David Nicholson Reserve
One of the motivating factors at TheBourbonFinder is to dig through a distillery’s portfolio, and try all of their products. We’ve put in effort with brands like Willett to get as many of their brands as possible and try them all in a larger format lineup review. In digging through the offerings from Lux Row Distillers, we wanted to check out their David Nicholson Reserve. Today we have chance to do just that, so let’s have a look!
So here we have the David Nicholson Reserve, a high-rye bourbon that’s purportedly and extra-aged product from the David Nicholson lineup to expand upon their 1843 expression. In looking at the David Nicholson website we see some of the backstory on the 1843:
In the private back room of a grocery store on North 6th Street in St. Louis, Missouri, unbeknownst to its forefather, a legacy was born. The store’s owner, David Nicholson, created the famed ‘43’ bourbon recipe. Little did he know that his recipe would be passed on and passed down, remaining unaltered for almost two centuries.
Still possessing the outstanding character for which it earned its original popularity in 1843, the David Nicholson legacy lives on unchanged, unfettered, and unmatched.
It’s no secret that both the 1843 and Reserve are expressions that are sourced, so I think we’re in for some familiar flavors here. If you checked out the Daviess County livestream I did with Jay (from t8ke.review) where we dug into the relaunched Daviess County Bourbon from Lux Row you’re already familiar with where this is sourced. Enough about that, let’s dig in!
Nose – Somewhat light. There’s a notable sweet honey vanilla note that brings a touch of classic bourbon oak.
Taste – Mouthfeel is light, mild, and sort of thin. It hits the palate nicely with sweetness and a background nuttiness. It’s sweet in something of a praline or nut-brittle way that’s not necessarily savory, but leans that way. I like it.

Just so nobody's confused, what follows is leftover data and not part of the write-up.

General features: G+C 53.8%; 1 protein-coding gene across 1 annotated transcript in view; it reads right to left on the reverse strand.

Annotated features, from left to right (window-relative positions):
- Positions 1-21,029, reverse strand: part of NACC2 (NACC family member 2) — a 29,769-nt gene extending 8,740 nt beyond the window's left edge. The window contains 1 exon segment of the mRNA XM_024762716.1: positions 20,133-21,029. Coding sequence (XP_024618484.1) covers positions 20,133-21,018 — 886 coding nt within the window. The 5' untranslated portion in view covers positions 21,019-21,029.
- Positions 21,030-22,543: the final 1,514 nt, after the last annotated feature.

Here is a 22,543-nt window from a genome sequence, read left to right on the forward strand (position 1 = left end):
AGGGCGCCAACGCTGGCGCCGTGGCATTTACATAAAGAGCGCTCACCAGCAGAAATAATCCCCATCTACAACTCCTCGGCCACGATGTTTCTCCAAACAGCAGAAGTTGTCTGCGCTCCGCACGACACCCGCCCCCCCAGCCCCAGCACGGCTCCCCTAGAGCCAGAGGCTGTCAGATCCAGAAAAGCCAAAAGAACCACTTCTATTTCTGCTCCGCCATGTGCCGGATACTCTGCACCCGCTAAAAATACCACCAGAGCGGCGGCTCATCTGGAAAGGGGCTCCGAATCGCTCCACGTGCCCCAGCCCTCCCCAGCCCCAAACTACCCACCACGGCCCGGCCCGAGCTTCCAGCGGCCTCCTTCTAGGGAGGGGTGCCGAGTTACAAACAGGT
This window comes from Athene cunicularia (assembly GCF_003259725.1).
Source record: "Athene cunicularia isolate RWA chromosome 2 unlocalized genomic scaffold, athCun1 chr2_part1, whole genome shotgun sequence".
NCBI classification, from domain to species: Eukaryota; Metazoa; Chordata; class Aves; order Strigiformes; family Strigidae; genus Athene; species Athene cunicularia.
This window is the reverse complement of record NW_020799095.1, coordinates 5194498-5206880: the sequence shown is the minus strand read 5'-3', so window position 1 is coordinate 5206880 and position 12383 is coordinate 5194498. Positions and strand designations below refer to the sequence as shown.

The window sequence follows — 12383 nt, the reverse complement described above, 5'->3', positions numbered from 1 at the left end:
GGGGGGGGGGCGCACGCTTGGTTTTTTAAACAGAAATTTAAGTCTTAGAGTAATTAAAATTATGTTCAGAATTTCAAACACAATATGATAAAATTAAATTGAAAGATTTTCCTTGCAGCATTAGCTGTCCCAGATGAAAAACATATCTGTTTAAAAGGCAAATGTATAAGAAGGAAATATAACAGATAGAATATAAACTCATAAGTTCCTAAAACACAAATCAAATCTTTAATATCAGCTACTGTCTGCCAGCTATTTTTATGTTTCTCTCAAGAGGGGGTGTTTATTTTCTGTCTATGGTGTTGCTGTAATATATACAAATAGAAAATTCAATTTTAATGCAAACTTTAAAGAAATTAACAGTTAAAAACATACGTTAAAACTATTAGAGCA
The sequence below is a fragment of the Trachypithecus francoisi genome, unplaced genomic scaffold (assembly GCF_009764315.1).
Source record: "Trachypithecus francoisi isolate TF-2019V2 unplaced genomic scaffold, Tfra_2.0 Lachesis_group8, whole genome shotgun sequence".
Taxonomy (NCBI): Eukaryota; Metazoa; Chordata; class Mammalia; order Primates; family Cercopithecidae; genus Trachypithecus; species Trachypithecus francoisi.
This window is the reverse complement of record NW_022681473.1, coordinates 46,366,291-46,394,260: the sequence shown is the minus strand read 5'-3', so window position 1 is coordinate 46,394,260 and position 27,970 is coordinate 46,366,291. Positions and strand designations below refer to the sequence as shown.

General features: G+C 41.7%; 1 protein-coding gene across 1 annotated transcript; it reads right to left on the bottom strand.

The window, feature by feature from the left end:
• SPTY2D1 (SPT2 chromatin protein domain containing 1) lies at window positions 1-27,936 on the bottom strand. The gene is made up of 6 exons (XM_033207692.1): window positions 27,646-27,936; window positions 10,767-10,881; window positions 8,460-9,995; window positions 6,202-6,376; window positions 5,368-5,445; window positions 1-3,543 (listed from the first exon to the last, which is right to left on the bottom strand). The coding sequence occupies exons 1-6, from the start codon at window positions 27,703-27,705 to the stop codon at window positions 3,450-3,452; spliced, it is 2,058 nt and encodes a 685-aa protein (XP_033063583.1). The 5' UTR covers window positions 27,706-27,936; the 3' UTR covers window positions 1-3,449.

Finish – Just a medium finish at most. There is a touch of rye spice, but it isn’t pronounced. The proof carries nicely through this sip, though, and it’s not drinking hot. The finish is pretty straightforward in that it moves down the road from sweet to a light spice with oak and rolls off. It does leave you wanting another sip, which is the important takeaway.
Bourbon Finder Grade: C+
This is a nice offering, and while it doesn’t move the needle or totally floor me, there’s nothing wrong with it. I think it’s approachable and tastes fine. If this were available on shelves locally, I’d probably grab it from time to time to bring along to small gatherings as a way of bringing familiar flavors but with a new bottle and some history to discuss while sharing a pour.
TheBourbonFinder thanks Lux Row for graciously providing us a sample of their product. Being able to try new things in the whiskey space, without strings attached, is an opportunity we greatly appreciate. Per our review ethos, we provide objective reviews and commentary on media samples of spirits and products; remember, friends, these are the good old days of whiskey!
Our grading system: As mentioned in our About Us page, we’re excited to share bourbon with our friends, family, and readers. There are enough critics, cynics, and curmudgeons in the whiskey world as it is, so our goal is to foster the bourbon community in a positive way by bringing fun and entertaining content whenever possible–as such–we decided that applying precise scores to whiskey was simply too serious for us (and didn’t accurately showcase variability in taste from day to day). We use a simple grade school system to apply a grade to the whiskeys we review because we feel it is indicative of the whiskey’s grade for us on that particular day. A grade of a “B” today may very well be a “B+” or even a “B-” on another day, so rather than focusing on a precise score today that may not stand the test of time, we are just sharing our overall grade of that pour for that one tasting. Pour a bit and enjoy, friends, these are the good old days of whiskey!